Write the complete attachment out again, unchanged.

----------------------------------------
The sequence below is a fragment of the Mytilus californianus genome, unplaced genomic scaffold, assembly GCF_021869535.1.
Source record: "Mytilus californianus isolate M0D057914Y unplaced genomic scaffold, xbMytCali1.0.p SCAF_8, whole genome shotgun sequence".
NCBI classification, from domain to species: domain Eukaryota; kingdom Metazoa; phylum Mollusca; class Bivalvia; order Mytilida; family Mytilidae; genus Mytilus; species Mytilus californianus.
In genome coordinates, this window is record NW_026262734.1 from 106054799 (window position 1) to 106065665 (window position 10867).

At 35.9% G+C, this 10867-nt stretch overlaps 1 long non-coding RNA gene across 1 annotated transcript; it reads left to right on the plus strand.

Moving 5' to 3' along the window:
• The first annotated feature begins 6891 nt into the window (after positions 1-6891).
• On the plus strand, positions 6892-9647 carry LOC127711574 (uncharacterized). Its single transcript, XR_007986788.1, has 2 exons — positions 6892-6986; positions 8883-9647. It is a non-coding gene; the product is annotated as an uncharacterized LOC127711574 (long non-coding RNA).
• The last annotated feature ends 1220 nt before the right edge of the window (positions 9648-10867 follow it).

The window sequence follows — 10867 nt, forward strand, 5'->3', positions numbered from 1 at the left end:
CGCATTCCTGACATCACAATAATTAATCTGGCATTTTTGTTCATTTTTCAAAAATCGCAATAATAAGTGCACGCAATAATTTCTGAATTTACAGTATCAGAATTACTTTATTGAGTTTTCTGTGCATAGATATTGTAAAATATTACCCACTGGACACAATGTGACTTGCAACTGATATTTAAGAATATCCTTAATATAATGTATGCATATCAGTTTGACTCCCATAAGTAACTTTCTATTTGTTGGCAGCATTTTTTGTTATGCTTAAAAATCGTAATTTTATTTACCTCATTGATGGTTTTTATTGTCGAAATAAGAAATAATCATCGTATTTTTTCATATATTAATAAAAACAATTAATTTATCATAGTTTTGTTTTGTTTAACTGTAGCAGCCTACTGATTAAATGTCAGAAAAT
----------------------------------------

The sequence below is a fragment of the Mytilus californianus genome, unplaced genomic scaffold, assembly GCF_021869535.1.
Source record: "Mytilus californianus isolate M0D057914Y unplaced genomic scaffold, xbMytCali1.0.p SCAF_8, whole genome shotgun sequence".
NCBI classification, from domain to species: domain Eukaryota; kingdom Metazoa; phylum Mollusca; class Bivalvia; order Mytilida; family Mytilidae; genus Mytilus; species Mytilus californianus.
In genome coordinates, this window is record NW_026262734.1 from 106054799 (window position 1) to 106065665 (window position 10867).

At 35.9% G+C, this 10867-nt stretch overlaps 1 long non-coding RNA gene across 1 annotated transcript; it reads left to right on the plus strand.

Moving 5' to 3' along the window:
• The first annotated feature begins 6891 nt into the window (after positions 1-6891).
• On the plus strand, positions 6892-9647 carry LOC127711574 (uncharacterized). Its single transcript, XR_007986788.1, has 2 exons — positions 6892-6986; positions 8883-9647. It is a non-coding gene; the product is annotated as an uncharacterized LOC127711574 (long non-coding RNA).
• The last annotated feature ends 1220 nt before the right edge of the window (positions 9648-10867 follow it).

The window sequence follows — 10867 nt, forward strand, 5'->3', positions numbered from 1 at the left end:
CGCATTCCTGACATCACAATAATTAATCTGGCATTTTTGTTCATTTTTCAAAAATCGCAATAATAAGTGCACGCAATAATTTCTGAATTTACAGTATCAGAATTACTTTATTGAGTTTTCTGTGCATAGATATTGTAAAATATTACCCACTGGACACAATGTGACTTGCAACTGATATTTAAGAATATCCTTAATATAATGTATGCATATCAGTTTGACTCCCATAAGTAACTTTCTATTTGTTGGCAGCATTTTTTGTTATGCTTAAAAATCGTAATTTTATTTACCTCATTGATGGTTTTTATTGTCGAAATAAGAAATAATCATCGTATTTTTTCATATATTAATAAAAACAATTAATTTATCATAGTTTTGTTTTGTTTAACTGTAGCAGCCTACTGATTAAATGTCAGAAAAT